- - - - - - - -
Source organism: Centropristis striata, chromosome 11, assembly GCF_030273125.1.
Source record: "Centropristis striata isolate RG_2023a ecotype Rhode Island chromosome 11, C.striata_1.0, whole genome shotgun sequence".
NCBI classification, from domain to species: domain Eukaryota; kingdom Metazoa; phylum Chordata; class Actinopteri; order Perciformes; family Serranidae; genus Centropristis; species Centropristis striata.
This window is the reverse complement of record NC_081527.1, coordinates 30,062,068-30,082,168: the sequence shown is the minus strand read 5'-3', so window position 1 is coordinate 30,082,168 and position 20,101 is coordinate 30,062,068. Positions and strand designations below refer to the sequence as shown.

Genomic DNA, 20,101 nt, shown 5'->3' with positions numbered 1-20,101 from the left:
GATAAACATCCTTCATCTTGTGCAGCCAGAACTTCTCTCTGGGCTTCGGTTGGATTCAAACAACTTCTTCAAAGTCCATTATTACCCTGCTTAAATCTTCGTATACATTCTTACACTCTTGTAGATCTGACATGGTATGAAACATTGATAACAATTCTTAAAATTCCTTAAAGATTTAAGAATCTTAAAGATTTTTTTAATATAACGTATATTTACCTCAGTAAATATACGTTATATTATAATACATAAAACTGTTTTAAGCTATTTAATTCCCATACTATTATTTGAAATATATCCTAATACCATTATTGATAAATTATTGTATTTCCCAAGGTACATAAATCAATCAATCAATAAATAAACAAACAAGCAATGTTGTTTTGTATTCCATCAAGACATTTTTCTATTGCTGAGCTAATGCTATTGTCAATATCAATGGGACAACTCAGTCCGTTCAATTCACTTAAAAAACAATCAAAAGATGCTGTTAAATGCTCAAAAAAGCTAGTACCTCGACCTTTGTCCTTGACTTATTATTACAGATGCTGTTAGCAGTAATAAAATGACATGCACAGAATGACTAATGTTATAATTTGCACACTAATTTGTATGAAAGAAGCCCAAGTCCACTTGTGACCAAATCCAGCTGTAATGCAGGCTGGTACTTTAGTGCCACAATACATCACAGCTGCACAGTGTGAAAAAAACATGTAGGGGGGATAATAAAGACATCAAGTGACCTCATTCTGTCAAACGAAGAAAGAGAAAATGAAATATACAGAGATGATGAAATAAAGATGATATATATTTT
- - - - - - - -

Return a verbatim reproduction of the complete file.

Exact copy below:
Source organism: Centropristis striata, chromosome 11, assembly GCF_030273125.1.
Source record: "Centropristis striata isolate RG_2023a ecotype Rhode Island chromosome 11, C.striata_1.0, whole genome shotgun sequence".
NCBI classification, from domain to species: domain Eukaryota; kingdom Metazoa; phylum Chordata; class Actinopteri; order Perciformes; family Serranidae; genus Centropristis; species Centropristis striata.
This window is the reverse complement of record NC_081527.1, coordinates 30,062,068-30,082,168: the sequence shown is the minus strand read 5'-3', so window position 1 is coordinate 30,082,168 and position 20,101 is coordinate 30,062,068. Positions and strand designations below refer to the sequence as shown.

Genomic DNA, 20,101 nt, shown 5'->3' with positions numbered 1-20,101 from the left:
GATAAACATCCTTCATCTTGTGCAGCCAGAACTTCTCTCTGGGCTTCGGTTGGATTCAAACAACTTCTTCAAAGTCCATTATTACCCTGCTTAAATCTTCGTATACATTCTTACACTCTTGTAGATCTGACATGGTATGAAACATTGATAACAATTCTTAAAATTCCTTAAAGATTTAAGAATCTTAAAGATTTTTTTAATATAACGTATATTTACCTCAGTAAATATACGTTATATTATAATACATAAAACTGTTTTAAGCTATTTAATTCCCATACTATTATTTGAAATATATCCTAATACCATTATTGATAAATTATTGTATTTCCCAAGGTACATAAATCAATCAATCAATAAATAAACAAACAAGCAATGTTGTTTTGTATTCCATCAAGACATTTTTCTATTGCTGAGCTAATGCTATTGTCAATATCAATGGGACAACTCAGTCCGTTCAATTCACTTAAAAAACAATCAAAAGATGCTGTTAAATGCTCAAAAAAGCTAGTACCTCGACCTTTGTCCTTGACTTATTATTACAGATGCTGTTAGCAGTAATAAAATGACATGCACAGAATGACTAATGTTATAATTTGCACACTAATTTGTATGAAAGAAGCCCAAGTCCACTTGTGACCAAATCCAGCTGTAATGCAGGCTGGTACTTTAGTGCCACAATACATCACAGCTGCACAGTGTGAAAAAAACATGTAGGGGGGATAATAAAGACATCAAGTGACCTCATTCTGTCAAACGAAGAAAGAGAAAATGAAATATACAGAGATGATGAAATAAAGATGATATATATTTT